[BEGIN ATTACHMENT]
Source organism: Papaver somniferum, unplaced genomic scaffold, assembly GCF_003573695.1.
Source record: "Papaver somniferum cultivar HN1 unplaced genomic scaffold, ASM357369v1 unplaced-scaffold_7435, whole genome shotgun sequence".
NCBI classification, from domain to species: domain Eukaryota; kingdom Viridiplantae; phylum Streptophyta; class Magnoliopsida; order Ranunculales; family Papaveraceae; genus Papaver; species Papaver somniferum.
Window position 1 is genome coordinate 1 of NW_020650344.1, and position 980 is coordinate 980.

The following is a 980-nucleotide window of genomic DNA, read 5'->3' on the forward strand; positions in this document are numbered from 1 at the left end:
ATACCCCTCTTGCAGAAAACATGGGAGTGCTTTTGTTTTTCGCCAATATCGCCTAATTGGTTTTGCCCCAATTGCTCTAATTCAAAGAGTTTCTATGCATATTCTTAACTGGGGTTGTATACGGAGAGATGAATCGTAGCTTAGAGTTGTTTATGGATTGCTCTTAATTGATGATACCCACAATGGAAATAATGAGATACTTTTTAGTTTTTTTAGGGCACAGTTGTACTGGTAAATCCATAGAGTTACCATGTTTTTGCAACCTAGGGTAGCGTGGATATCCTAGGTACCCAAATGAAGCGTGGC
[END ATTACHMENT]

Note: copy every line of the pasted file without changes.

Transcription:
Source organism: Papaver somniferum, unplaced genomic scaffold, assembly GCF_003573695.1.
Source record: "Papaver somniferum cultivar HN1 unplaced genomic scaffold, ASM357369v1 unplaced-scaffold_7435, whole genome shotgun sequence".
NCBI classification, from domain to species: domain Eukaryota; kingdom Viridiplantae; phylum Streptophyta; class Magnoliopsida; order Ranunculales; family Papaveraceae; genus Papaver; species Papaver somniferum.
Window position 1 is genome coordinate 1 of NW_020650344.1, and position 980 is coordinate 980.

The following is a 980-nucleotide window of genomic DNA, read 5'->3' on the forward strand; positions in this document are numbered from 1 at the left end:
ATACCCCTCTTGCAGAAAACATGGGAGTGCTTTTGTTTTTCGCCAATATCGCCTAATTGGTTTTGCCCCAATTGCTCTAATTCAAAGAGTTTCTATGCATATTCTTAACTGGGGTTGTATACGGAGAGATGAATCGTAGCTTAGAGTTGTTTATGGATTGCTCTTAATTGATGATACCCACAATGGAAATAATGAGATACTTTTTAGTTTTTTTAGGGCACAGTTGTACTGGTAAATCCATAGAGTTACCATGTTTTTGCAACCTAGGGTAGCGTGGATATCCTAGGTACCCAAATGAAGCGTGGC